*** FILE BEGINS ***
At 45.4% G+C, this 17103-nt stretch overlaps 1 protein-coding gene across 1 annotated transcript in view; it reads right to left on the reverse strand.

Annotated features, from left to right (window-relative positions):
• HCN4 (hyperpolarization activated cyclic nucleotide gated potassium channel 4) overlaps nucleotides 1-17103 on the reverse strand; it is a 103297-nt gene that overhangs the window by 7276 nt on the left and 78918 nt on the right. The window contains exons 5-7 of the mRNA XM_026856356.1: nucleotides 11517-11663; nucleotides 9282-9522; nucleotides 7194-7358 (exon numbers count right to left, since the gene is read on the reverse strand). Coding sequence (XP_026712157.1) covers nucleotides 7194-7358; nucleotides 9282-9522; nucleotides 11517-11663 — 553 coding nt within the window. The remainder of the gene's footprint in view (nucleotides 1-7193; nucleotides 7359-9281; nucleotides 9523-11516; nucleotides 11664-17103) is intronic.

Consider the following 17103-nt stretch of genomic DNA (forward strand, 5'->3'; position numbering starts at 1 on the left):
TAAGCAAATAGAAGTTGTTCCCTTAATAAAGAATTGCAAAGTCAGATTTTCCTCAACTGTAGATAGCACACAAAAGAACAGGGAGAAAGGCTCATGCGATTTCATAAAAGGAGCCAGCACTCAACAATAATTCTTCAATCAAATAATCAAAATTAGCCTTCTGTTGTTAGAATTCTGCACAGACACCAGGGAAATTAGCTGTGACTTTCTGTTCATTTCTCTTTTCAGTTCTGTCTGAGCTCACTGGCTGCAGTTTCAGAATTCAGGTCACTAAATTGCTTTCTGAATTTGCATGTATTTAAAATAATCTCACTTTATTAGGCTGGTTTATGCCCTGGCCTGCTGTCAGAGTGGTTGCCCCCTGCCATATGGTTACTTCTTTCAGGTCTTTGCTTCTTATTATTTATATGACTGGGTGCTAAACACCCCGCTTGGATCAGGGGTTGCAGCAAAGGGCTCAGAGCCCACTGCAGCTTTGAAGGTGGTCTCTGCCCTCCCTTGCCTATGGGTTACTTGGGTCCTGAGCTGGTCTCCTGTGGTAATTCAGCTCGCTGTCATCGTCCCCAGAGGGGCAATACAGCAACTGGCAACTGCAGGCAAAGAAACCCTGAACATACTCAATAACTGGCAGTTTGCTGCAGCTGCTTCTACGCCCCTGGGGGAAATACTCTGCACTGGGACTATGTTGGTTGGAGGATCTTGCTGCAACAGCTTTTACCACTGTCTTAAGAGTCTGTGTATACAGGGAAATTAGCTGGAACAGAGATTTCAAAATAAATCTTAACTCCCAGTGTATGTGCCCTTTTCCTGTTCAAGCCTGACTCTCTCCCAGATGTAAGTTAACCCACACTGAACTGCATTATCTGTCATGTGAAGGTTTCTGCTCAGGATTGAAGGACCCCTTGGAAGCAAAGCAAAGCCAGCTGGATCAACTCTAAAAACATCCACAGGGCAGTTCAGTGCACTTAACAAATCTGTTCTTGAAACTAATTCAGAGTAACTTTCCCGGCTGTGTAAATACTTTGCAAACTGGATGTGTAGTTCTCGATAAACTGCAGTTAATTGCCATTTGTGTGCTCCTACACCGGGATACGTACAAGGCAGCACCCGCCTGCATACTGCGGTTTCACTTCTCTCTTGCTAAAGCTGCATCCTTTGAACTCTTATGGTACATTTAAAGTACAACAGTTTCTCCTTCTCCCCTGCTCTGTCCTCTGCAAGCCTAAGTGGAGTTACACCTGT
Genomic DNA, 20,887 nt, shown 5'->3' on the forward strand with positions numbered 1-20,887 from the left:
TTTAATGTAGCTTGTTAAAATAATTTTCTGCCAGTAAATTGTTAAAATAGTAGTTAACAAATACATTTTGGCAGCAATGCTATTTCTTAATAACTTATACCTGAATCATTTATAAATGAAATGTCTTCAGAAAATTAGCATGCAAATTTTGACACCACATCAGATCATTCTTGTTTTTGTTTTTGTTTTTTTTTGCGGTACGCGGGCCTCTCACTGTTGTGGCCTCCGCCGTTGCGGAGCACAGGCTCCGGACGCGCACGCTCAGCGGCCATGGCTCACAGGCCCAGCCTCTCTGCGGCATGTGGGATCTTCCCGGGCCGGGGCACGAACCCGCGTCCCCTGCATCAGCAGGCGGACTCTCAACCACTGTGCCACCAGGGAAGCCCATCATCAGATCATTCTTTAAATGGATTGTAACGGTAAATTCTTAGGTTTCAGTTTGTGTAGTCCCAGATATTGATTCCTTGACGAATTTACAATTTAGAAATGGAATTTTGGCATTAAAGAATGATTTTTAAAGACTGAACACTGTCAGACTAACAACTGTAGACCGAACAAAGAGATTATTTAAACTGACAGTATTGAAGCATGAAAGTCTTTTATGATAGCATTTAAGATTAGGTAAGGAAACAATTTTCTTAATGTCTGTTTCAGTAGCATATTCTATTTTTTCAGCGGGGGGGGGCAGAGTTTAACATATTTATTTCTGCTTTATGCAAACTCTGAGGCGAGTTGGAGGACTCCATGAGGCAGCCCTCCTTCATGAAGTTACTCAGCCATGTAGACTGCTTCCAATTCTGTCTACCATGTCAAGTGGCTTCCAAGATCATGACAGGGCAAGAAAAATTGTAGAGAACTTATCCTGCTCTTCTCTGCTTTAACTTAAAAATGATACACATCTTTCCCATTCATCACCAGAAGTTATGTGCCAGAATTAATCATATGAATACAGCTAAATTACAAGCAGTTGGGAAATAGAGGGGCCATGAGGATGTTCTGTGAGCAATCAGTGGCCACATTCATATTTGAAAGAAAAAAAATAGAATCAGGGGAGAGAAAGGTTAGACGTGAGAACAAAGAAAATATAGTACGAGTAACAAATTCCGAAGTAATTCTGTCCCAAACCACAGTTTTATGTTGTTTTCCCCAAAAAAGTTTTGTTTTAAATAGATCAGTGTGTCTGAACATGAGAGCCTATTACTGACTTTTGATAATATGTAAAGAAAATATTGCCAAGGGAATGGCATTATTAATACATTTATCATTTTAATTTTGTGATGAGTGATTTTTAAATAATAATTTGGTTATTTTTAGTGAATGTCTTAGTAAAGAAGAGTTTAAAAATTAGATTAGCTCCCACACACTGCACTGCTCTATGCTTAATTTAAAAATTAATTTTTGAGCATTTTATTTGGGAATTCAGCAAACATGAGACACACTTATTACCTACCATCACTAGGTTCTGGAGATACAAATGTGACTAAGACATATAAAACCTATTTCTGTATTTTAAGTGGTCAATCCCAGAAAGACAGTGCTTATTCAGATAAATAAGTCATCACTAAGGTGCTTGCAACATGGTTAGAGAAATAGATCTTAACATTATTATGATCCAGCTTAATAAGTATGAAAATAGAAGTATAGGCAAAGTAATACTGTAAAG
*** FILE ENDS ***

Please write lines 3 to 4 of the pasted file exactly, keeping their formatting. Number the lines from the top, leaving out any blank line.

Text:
• HCN4 (hyperpolarization activated cyclic nucleotide gated potassium channel 4) overlaps nucleotides 1-17103 on the reverse strand; it is a 103297-nt gene that overhangs the window by 7276 nt on the left and 78918 nt on the right. The window contains exons 5-7 of the mRNA XM_026856356.1: nucleotides 11517-11663; nucleotides 9282-9522; nucleotides 7194-7358 (exon numbers count right to left, since the gene is read on the reverse strand). Coding sequence (XP_026712157.1) covers nucleotides 7194-7358; nucleotides 9282-9522; nucleotides 11517-11663 — 553 coding nt within the window. The remainder of the gene's footprint in view (nucleotides 1-7193; nucleotides 7359-9281; nucleotides 9523-11516; nucleotides 11664-17103) is intronic.

Consider the following 17103-nt stretch of genomic DNA (forward strand, 5'->3'; position numbering starts at 1 on the left):